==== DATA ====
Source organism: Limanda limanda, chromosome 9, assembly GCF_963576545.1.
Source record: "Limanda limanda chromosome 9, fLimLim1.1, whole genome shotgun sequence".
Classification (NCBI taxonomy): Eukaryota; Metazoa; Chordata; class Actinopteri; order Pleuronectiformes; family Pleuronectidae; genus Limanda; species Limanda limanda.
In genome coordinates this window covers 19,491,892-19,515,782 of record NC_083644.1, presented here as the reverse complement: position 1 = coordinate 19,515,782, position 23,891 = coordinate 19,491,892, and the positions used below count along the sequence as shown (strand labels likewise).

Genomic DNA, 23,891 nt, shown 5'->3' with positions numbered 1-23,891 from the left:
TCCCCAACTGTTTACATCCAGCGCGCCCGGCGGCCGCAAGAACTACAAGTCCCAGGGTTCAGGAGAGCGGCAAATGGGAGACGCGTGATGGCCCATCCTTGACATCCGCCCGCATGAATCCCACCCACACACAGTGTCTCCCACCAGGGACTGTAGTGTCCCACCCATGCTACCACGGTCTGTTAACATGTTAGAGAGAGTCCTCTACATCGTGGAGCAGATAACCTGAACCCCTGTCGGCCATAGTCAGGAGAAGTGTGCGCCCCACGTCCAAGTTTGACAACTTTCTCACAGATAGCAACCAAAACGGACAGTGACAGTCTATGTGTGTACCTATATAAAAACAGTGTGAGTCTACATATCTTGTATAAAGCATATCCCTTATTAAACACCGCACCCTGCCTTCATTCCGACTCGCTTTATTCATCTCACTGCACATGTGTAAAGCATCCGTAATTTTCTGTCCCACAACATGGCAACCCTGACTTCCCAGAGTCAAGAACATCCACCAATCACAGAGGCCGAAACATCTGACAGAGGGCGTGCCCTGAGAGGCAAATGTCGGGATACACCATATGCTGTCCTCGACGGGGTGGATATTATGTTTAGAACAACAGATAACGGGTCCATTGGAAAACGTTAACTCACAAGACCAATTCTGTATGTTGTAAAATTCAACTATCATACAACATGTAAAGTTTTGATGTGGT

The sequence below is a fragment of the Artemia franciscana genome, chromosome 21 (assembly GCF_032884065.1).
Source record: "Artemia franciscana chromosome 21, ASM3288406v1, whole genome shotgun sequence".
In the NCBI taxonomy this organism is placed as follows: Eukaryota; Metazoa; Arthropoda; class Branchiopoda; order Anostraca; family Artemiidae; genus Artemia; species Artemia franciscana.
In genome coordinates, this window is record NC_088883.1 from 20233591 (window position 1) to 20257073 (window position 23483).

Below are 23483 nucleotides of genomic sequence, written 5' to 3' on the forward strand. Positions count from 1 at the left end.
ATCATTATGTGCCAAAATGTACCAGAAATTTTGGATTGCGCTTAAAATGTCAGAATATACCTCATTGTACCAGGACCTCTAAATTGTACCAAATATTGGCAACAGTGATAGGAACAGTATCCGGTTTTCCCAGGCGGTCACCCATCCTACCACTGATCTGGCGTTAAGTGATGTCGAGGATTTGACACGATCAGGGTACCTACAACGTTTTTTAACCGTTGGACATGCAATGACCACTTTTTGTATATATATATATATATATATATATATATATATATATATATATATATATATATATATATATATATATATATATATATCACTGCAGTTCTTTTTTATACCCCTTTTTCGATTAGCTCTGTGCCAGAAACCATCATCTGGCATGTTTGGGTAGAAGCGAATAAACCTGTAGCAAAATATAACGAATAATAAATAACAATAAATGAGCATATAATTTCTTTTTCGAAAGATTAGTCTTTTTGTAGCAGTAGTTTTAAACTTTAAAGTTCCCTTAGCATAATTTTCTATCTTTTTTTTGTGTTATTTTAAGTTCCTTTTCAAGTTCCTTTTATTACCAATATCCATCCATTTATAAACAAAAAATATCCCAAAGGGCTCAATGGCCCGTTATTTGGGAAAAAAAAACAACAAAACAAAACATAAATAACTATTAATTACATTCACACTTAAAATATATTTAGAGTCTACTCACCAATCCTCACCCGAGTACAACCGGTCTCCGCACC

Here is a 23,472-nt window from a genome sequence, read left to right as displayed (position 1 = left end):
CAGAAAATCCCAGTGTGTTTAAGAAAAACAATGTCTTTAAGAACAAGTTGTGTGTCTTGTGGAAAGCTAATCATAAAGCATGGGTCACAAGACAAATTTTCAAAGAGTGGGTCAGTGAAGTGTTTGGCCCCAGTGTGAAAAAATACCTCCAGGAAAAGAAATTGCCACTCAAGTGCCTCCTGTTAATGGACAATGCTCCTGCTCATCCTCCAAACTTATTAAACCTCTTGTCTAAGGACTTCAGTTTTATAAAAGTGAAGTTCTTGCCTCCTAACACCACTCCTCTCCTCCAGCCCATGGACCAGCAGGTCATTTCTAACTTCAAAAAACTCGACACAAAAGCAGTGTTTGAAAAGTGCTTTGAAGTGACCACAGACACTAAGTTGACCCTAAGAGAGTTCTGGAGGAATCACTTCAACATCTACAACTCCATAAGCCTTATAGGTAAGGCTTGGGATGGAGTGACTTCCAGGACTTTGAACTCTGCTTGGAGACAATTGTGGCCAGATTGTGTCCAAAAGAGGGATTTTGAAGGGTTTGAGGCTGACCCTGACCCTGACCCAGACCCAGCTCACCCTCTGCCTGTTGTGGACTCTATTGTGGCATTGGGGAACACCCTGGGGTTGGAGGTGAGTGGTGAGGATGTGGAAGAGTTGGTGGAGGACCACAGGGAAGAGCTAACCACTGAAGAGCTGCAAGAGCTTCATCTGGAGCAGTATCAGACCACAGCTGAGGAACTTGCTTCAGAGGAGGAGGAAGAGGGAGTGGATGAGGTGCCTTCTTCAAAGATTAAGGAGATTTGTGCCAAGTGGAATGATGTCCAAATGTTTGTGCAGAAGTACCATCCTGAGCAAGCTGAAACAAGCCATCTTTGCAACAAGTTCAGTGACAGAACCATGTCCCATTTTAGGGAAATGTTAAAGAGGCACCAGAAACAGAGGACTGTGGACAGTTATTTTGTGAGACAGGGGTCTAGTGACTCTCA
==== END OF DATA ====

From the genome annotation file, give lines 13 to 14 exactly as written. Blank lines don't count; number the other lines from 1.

Here is a 23,472-nt window from a genome sequence, read left to right as displayed (position 1 = left end):
CAGAAAATCCCAGTGTGTTTAAGAAAAACAATGTCTTTAAGAACAAGTTGTGTGTCTTGTGGAAAGCTAATCATAAAGCATGGGTCACAAGACAAATTTTCAAAGAGTGGGTCAGTGAAGTGTTTGGCCCCAGTGTGAAAAAATACCTCCAGGAAAAGAAATTGCCACTCAAGTGCCTCCTGTTAATGGACAATGCTCCTGCTCATCCTCCAAACTTATTAAACCTCTTGTCTAAGGACTTCAGTTTTATAAAAGTGAAGTTCTTGCCTCCTAACACCACTCCTCTCCTCCAGCCCATGGACCAGCAGGTCATTTCTAACTTCAAAAAACTCGACACAAAAGCAGTGTTTGAAAAGTGCTTTGAAGTGACCACAGACACTAAGTTGACCCTAAGAGAGTTCTGGAGGAATCACTTCAACATCTACAACTCCATAAGCCTTATAGGTAAGGCTTGGGATGGAGTGACTTCCAGGACTTTGAACTCTGCTTGGAGACAATTGTGGCCAGATTGTGTCCAAAAGAGGGATTTTGAAGGGTTTGAGGCTGACCCTGACCCTGACCCAGACCCAGCTCACCCTCTGCCTGTTGTGGACTCTATTGTGGCATTGGGGAACACCCTGGGGTTGGAGGTGAGTGGTGAGGATGTGGAAGAGTTGGTGGAGGACCACAGGGAAGAGCTAACCACTGAAGAGCTGCAAGAGCTTCATCTGGAGCAGTATCAGACCACAGCTGAGGAACTTGCTTCAGAGGAGGAGGAAGAGGGAGTGGATGAGGTGCCTTCTTCAAAGATTAAGGAGATTTGTGCCAAGTGGAATGATGTCCAAATGTTTGTGCAGAAGTACCATCCTGAGCAAGCTGAAACAAGCCATCTTTGCAACAAGTTCAGTGACAGAACCATGTCCCATTTTAGGGAAATGTTAAAGAGGCACCAGAAACAGAGGACTGTGGACAGTTATTTTGTGAGACAGGGGTCTAGTGACTCTCA